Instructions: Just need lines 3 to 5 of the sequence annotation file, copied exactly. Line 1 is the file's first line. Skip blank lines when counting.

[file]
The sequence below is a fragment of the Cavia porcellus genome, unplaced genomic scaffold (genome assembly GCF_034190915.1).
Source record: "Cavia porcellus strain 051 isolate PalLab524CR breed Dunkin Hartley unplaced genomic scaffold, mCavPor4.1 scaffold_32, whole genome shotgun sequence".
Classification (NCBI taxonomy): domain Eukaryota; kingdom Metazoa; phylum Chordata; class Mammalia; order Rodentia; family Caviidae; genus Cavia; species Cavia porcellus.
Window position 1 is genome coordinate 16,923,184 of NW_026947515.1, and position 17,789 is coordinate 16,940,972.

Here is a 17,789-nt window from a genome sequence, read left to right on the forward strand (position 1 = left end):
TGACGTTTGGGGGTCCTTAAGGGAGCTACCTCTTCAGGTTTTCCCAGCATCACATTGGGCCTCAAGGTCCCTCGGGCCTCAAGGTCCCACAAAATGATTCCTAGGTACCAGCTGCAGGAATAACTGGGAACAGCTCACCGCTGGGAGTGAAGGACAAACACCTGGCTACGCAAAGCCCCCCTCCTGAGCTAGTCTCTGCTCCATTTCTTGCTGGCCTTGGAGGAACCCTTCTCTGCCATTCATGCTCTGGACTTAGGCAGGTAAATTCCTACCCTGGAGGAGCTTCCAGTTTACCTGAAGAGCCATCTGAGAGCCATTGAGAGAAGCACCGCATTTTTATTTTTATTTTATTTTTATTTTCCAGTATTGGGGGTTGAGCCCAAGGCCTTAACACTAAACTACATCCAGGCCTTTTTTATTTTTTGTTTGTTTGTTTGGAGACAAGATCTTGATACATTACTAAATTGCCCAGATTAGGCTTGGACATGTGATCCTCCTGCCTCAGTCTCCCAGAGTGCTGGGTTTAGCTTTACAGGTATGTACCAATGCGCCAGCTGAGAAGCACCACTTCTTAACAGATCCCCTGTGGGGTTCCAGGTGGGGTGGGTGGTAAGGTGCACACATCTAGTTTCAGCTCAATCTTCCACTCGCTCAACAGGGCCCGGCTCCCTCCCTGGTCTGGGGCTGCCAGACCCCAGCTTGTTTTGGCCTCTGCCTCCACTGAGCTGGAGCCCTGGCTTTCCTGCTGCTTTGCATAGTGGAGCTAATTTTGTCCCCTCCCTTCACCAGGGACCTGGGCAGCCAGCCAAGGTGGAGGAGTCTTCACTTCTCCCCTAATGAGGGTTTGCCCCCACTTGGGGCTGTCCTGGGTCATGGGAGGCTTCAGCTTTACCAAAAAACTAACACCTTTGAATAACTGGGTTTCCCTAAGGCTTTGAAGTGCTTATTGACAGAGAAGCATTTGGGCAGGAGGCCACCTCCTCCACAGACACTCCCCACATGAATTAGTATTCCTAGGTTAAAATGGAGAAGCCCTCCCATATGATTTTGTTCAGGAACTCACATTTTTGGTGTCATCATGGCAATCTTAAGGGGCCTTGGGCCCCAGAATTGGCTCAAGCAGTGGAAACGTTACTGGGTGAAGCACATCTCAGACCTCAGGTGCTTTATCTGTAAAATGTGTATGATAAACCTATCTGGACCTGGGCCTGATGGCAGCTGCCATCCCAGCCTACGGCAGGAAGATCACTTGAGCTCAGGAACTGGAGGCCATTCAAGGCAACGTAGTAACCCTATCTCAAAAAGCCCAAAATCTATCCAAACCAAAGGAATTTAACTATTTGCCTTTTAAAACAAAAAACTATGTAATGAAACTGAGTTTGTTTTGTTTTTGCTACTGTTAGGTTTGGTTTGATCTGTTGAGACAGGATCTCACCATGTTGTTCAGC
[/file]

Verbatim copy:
Classification (NCBI taxonomy): domain Eukaryota; kingdom Metazoa; phylum Chordata; class Mammalia; order Rodentia; family Caviidae; genus Cavia; species Cavia porcellus.
Window position 1 is genome coordinate 16,923,184 of NW_026947515.1, and position 17,789 is coordinate 16,940,972.

Here is a 17,789-nt window from a genome sequence, read left to right on the forward strand (position 1 = left end):